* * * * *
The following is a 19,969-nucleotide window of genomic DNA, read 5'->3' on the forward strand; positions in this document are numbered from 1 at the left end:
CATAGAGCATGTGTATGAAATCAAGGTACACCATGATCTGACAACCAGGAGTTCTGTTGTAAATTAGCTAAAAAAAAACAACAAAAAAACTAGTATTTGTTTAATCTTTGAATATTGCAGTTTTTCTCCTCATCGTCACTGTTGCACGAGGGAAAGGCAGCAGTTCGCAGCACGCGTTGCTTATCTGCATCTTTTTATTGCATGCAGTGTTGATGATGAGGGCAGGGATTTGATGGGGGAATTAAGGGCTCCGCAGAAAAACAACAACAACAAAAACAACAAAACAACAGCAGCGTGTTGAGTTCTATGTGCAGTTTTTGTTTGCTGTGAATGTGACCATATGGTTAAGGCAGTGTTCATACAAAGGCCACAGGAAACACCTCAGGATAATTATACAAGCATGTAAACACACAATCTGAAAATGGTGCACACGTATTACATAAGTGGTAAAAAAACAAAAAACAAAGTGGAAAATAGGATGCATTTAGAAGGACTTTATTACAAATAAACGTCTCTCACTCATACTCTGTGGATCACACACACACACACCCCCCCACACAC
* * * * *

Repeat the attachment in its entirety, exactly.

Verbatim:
The following is a 19,969-nucleotide window of genomic DNA, read 5'->3' on the forward strand; positions in this document are numbered from 1 at the left end:
CATAGAGCATGTGTATGAAATCAAGGTACACCATGATCTGACAACCAGGAGTTCTGTTGTAAATTAGCTAAAAAAAAACAACAAAAAAACTAGTATTTGTTTAATCTTTGAATATTGCAGTTTTTCTCCTCATCGTCACTGTTGCACGAGGGAAAGGCAGCAGTTCGCAGCACGCGTTGCTTATCTGCATCTTTTTATTGCATGCAGTGTTGATGATGAGGGCAGGGATTTGATGGGGGAATTAAGGGCTCCGCAGAAAAACAACAACAACAAAAACAACAAAACAACAGCAGCGTGTTGAGTTCTATGTGCAGTTTTTGTTTGCTGTGAATGTGACCATATGGTTAAGGCAGTGTTCATACAAAGGCCACAGGAAACACCTCAGGATAATTATACAAGCATGTAAACACACAATCTGAAAATGGTGCACACGTATTACATAAGTGGTAAAAAAACAAAAAACAAAGTGGAAAATAGGATGCATTTAGAAGGACTTTATTACAAATAAACGTCTCTCACTCATACTCTGTGGATCACACACACACACACCCCCCCACACAC